This album is a vast collection of songs by Bessie Jones and the Georgia Sea Island Singers – captured on tape by Alan Lomax in 1959, when he returned to the island of St. Simons where he’d recorded in 1935. He found that the surviving singers from his earlier visit – Big John Davis (a former sailor and roustabout), fisherman Henry Morrison, and storekeeper Willis Proctor – had been augmented by a walking treasure trove of song, Bessie Jones. Bessie Jones certainly had heritage of song – raised in a musical family in South Georgia she had gathered her repertoire from her mother and – staggering to consider – her step-grandfather, Jet Sampson. Jet Sampson was born in Africa in 1836 and then sold into slavery as a child – he had taught Bessie about the slave experience. ‘Get in Union‘ distils this music, these recordings may be sixty years old, but some of the essence of this music is two centuries old, or more.
‘Get in Union‘ consists of mostly unaccompanied group singing, often with complicated hand-clapping percussion patterns. The topics are dominated by those in a religious vein – and that’s true whether the song is a raw gospel or a field-working song such as ‘Gonna Lay Down My Life for my Lord‘. These are intermingled with short introductions or spoken asides on where the songs came from. The presiding sound is that of joy in adversity – there’s no doubt that this is not the music of those living a comfortable strife free life. Where instrumentation does come in – such as the guitar on ‘You Got to Reap Just What you Sow / Just a Little Talk with Jesus‘ – it’s for a more modern-sounding gospel. There’s elemental blues here as well, ‘Diamond Joe‘ is a dream of escaping poverty and you’ll hear little that’s more plaintive than when Bessie Jones sings, unaccompanied, “I’m out of dough and I got no clothes / want to go home but I can”t go / Diamond Joe you better come and get me.” In complete contrast is the seven-minute revival tent ecstasy of ‘That Suits Me‘. There’s a special shiver down the spine for ‘Travelling Shoes‘ – which celebrates the achievement of spiritual freedom with the embracing of Christianity through a metaphor of the unlocking of slave shackles. Powerful is to rather underplay it.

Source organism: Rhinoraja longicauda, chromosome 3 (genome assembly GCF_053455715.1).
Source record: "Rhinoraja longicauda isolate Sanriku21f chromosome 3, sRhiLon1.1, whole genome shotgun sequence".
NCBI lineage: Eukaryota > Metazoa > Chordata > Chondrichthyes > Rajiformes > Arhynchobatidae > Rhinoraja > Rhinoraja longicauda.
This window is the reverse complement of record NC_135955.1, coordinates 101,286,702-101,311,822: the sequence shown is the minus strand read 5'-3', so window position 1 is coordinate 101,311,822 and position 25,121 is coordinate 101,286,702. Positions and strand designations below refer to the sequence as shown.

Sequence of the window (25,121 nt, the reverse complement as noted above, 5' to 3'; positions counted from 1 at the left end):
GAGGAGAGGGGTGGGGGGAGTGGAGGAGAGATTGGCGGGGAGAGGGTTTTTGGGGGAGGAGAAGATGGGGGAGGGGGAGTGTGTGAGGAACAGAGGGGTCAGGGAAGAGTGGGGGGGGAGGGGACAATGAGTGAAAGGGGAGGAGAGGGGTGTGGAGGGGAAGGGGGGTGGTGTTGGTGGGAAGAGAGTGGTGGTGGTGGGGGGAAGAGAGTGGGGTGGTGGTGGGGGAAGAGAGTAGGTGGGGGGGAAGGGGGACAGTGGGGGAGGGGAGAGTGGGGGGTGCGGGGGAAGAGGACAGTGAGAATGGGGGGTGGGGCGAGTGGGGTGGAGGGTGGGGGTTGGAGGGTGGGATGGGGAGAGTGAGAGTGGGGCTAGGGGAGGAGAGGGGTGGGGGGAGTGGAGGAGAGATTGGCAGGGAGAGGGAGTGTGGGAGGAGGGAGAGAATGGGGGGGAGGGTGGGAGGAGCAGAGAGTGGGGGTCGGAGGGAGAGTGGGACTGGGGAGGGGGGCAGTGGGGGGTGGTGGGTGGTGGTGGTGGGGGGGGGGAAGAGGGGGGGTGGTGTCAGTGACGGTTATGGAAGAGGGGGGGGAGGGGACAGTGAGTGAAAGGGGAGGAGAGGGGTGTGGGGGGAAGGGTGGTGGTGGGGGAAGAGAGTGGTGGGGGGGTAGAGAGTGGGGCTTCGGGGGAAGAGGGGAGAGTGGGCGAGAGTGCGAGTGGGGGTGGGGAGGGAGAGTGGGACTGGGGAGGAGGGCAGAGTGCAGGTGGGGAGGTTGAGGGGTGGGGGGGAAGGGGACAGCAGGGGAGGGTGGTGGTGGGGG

‘Get in Union‘ is full of authentic riches, drawn directly from a strand of group singing that, but for the activities of song collectors such as Alan Lomax, could have easily have been lost for the greater part. Of course the gospel tradition has continued but it has often become more sophisticated in arrangements and musical accompaniment. Here it’s as raw as heck. The majority of children’s play songs such as ‘Little Johnny Brown‘ and the fieldwork hollers would have slowly faded from memory, reduced down to one or two examples of both – that’s the fate of oral musical traditions wherever they be. For that ‘Get in Union‘ is a worthy work – although its very extensive content – sixty tracks – does mean that it runs for well over two hours and so it is perhaps better dipped into rather than listened to end to end. ‘Get In Union‘ is available as a digital-only release by the Alan Lomax Archive and is an expanded version of the two-CD set issued by Tompkins Square in 2013.